Sen. Jon Kyl (R., Ariz.), the Republican whip, is leaving the Senate. Last week, Senator Kyl formally announced that when his term expires on Jan. 3, 2013, he’s out the door. But not a day sooner. And while he may not be able to quash completely the countless and inevitable ruminations on his “tenure” or “legacy” as a public servant, there’s one thing Kyl wants to make clear: He’s not done yet.
“First of all, I’m not retiring,” Kyl tells (nay, scolds) National Review Online in an interview, “We’ve still got 20-plus months of real hard charging left to go.”
Which is great news for the GOP and the conservative movement, because if the tremendous outpouring of support in the wake of Kyl’s announcement is any indication, he will be dearly missed. Senate Majority Leader Mitch McConnell (R., Ky.) called Kyl his “right hand” and said a U.S. Senate without him would be “a big loss for the country.”
“Year in and year out, Jon Kyl has been everyone’s nominee for Most Valuable Player in the United States Senate,” said Sen. Lamar Alexander (R., Tenn.). “We will miss his leadership.” Regarding Kyl’s noted expertise on foreign policy, Sen. Joe Lieberman (I., Conn.) called him “a great guardian of America’s security and freedom.”
A senior GOP Senate aide stressed how fortunate Republicans are to have Kyl on their team, if only for two more years. “He’s just an incredibly intelligent guy,” the aide says, “always keyed in to the details of whatever policy the Senate would be working on at any given time, always with a very comfortable grasp of even the most complex issues.”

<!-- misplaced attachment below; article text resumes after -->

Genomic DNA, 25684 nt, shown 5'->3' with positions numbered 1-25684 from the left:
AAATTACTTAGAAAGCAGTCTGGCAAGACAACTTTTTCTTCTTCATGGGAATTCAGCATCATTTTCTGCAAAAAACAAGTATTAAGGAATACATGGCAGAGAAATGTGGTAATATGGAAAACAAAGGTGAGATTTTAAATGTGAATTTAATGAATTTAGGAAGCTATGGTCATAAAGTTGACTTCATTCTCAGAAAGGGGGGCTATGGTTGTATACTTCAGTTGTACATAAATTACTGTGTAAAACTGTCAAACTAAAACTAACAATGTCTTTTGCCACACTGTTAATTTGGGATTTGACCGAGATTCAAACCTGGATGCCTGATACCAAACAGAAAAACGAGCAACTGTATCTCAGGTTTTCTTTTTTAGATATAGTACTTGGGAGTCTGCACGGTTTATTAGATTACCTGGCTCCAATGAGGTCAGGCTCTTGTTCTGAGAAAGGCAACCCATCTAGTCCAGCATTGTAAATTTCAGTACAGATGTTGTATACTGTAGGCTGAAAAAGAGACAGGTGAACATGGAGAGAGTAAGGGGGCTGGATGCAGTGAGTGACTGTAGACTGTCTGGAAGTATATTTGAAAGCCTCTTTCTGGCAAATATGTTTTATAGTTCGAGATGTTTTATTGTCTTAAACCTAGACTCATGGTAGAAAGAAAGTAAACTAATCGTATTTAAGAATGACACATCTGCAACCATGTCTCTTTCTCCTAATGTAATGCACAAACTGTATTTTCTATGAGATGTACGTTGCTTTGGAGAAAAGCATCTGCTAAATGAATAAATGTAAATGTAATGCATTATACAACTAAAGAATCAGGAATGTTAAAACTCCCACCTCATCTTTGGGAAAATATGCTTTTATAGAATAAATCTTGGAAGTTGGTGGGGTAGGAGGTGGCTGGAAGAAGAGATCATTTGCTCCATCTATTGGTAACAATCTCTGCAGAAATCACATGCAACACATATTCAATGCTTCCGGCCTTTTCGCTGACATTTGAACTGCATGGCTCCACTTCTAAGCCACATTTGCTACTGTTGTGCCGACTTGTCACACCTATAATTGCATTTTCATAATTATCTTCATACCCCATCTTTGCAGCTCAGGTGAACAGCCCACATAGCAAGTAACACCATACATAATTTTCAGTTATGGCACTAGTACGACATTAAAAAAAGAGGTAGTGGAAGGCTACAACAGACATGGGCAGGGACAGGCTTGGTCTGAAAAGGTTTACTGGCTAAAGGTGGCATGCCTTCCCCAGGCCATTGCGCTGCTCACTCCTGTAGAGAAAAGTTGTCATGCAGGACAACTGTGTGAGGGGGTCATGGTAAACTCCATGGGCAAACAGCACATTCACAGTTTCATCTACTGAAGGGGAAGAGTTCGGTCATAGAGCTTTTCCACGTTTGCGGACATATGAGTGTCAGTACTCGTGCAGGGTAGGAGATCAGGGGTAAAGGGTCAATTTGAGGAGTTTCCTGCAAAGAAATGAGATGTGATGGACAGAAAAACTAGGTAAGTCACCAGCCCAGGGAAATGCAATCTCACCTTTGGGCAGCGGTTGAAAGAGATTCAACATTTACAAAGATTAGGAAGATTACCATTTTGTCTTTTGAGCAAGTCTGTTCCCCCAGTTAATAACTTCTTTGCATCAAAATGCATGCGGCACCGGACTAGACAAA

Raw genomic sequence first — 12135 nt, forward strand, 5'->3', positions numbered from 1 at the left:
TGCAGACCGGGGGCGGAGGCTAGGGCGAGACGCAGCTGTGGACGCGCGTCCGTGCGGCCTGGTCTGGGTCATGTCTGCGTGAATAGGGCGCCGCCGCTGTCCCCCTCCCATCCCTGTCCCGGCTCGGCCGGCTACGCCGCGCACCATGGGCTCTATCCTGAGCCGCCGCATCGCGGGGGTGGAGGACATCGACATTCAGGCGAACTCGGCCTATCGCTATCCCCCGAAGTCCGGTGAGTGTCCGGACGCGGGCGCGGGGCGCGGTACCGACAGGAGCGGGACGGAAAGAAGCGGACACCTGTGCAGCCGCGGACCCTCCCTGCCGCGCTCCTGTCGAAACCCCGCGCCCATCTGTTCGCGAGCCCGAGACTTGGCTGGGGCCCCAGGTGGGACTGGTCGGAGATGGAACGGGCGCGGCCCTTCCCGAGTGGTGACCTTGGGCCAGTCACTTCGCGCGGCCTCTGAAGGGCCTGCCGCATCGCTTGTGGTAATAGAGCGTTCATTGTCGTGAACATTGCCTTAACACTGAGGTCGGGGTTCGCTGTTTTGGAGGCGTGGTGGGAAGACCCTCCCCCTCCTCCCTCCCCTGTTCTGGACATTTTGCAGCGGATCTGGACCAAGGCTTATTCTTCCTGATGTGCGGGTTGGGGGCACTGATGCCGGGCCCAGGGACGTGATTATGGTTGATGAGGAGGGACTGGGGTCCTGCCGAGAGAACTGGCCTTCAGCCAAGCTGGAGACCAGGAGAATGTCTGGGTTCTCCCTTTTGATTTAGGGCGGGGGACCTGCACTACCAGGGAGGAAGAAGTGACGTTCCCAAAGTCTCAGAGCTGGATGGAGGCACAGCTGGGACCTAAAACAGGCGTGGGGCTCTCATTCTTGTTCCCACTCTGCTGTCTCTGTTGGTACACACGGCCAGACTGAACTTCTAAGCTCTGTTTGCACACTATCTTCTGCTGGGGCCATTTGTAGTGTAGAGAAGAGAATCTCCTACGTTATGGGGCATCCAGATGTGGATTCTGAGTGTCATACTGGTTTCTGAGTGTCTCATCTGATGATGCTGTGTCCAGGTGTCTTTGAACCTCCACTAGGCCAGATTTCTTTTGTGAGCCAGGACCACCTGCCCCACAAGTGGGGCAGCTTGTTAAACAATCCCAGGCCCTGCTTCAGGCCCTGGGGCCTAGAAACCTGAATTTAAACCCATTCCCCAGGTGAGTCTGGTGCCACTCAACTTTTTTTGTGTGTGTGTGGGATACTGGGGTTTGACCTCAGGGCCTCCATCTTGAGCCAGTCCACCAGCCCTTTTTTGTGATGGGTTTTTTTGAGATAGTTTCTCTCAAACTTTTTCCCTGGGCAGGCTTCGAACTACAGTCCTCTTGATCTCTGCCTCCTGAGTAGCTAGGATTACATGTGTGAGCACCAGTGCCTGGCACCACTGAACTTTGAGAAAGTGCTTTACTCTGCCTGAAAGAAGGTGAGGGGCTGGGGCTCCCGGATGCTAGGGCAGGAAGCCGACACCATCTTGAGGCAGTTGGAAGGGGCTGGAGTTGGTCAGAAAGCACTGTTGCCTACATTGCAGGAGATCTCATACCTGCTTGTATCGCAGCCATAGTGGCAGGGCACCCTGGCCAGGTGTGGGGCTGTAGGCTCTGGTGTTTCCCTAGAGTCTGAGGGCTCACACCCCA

Club for Growth spokesman Mike Connolly praised Kyl for being a “strong conservative voice” in the Senate, when all too often such a voice was lacking. “He’s been a real leader for a long time on issues that others just weren’t willing or expert enough to lead on,” Connolly says. “He’s always fighting the good fight.”
For Kyl, a three-term senator (and before that, a four-term congressman), the barrage of friendly phone calls, kind words and warms wishes in the last several days has been a bit overwhelming. “It’s like being able to hear your eulogy without having to die,” he says.
Though Kyl’s announcement did not come as a surprise to many, he remains quiet about the reasons behind his decision. “There’s a time for everything,” he says. “And I’ve concluded that it’s the right time to complete my public service.” His health is good, and he’s “fairly confident” he’d be reelected if he ran, but Kyl explains that the decision was a long time in the making. Soon after winning a third Senate term in 2006, he determined it would be his last, and after reevaluating that decision following the 2010 midterms, he realized that “nothing had changed.”